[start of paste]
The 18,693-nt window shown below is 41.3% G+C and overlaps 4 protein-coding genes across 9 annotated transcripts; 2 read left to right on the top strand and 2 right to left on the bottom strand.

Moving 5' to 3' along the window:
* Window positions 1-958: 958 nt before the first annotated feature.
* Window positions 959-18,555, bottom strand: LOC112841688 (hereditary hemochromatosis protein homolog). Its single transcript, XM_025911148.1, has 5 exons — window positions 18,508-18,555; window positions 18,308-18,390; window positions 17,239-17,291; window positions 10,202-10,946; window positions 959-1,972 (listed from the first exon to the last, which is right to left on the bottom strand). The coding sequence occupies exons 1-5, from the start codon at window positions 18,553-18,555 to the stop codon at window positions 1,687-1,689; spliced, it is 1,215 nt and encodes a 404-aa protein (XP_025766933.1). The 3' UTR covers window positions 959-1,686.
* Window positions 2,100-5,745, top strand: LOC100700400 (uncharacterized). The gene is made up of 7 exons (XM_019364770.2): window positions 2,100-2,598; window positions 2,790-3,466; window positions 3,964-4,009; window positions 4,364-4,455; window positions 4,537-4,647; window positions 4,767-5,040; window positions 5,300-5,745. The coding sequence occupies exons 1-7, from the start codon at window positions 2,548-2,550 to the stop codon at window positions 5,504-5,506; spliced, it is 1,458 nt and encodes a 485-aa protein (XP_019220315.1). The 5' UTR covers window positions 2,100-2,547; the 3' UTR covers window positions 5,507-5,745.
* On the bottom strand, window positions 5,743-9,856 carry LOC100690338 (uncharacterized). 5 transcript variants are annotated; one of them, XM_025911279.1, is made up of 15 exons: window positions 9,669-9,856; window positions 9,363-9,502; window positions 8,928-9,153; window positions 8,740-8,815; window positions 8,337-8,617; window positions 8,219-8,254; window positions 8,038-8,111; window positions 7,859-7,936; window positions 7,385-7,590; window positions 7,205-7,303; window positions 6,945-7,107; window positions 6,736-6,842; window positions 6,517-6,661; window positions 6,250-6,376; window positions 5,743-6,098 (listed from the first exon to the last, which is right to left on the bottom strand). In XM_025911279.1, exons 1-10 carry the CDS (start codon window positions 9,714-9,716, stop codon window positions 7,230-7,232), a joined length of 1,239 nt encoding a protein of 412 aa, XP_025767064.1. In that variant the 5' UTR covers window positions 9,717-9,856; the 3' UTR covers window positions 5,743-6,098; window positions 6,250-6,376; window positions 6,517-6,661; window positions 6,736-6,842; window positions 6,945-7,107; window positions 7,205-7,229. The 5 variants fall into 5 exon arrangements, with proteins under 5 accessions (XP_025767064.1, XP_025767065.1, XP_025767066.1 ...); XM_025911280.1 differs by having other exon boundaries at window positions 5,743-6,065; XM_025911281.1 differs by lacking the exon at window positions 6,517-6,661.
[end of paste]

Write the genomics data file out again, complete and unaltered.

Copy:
The 18,693-nt window shown below is 41.3% G+C and overlaps 4 protein-coding genes across 9 annotated transcripts; 2 read left to right on the top strand and 2 right to left on the bottom strand.

Moving 5' to 3' along the window:
* Window positions 1-958: 958 nt before the first annotated feature.
* Window positions 959-18,555, bottom strand: LOC112841688 (hereditary hemochromatosis protein homolog). Its single transcript, XM_025911148.1, has 5 exons — window positions 18,508-18,555; window positions 18,308-18,390; window positions 17,239-17,291; window positions 10,202-10,946; window positions 959-1,972 (listed from the first exon to the last, which is right to left on the bottom strand). The coding sequence occupies exons 1-5, from the start codon at window positions 18,553-18,555 to the stop codon at window positions 1,687-1,689; spliced, it is 1,215 nt and encodes a 404-aa protein (XP_025766933.1). The 3' UTR covers window positions 959-1,686.
* Window positions 2,100-5,745, top strand: LOC100700400 (uncharacterized). The gene is made up of 7 exons (XM_019364770.2): window positions 2,100-2,598; window positions 2,790-3,466; window positions 3,964-4,009; window positions 4,364-4,455; window positions 4,537-4,647; window positions 4,767-5,040; window positions 5,300-5,745. The coding sequence occupies exons 1-7, from the start codon at window positions 2,548-2,550 to the stop codon at window positions 5,504-5,506; spliced, it is 1,458 nt and encodes a 485-aa protein (XP_019220315.1). The 5' UTR covers window positions 2,100-2,547; the 3' UTR covers window positions 5,507-5,745.
* On the bottom strand, window positions 5,743-9,856 carry LOC100690338 (uncharacterized). 5 transcript variants are annotated; one of them, XM_025911279.1, is made up of 15 exons: window positions 9,669-9,856; window positions 9,363-9,502; window positions 8,928-9,153; window positions 8,740-8,815; window positions 8,337-8,617; window positions 8,219-8,254; window positions 8,038-8,111; window positions 7,859-7,936; window positions 7,385-7,590; window positions 7,205-7,303; window positions 6,945-7,107; window positions 6,736-6,842; window positions 6,517-6,661; window positions 6,250-6,376; window positions 5,743-6,098 (listed from the first exon to the last, which is right to left on the bottom strand). In XM_025911279.1, exons 1-10 carry the CDS (start codon window positions 9,714-9,716, stop codon window positions 7,230-7,232), a joined length of 1,239 nt encoding a protein of 412 aa, XP_025767064.1. In that variant the 5' UTR covers window positions 9,717-9,856; the 3' UTR covers window positions 5,743-6,098; window positions 6,250-6,376; window positions 6,517-6,661; window positions 6,736-6,842; window positions 6,945-7,107; window positions 7,205-7,229. The 5 variants fall into 5 exon arrangements, with proteins under 5 accessions (XP_025767064.1, XP_025767065.1, XP_025767066.1 ...); XM_025911280.1 differs by having other exon boundaries at window positions 5,743-6,065; XM_025911281.1 differs by lacking the exon at window positions 6,517-6,661.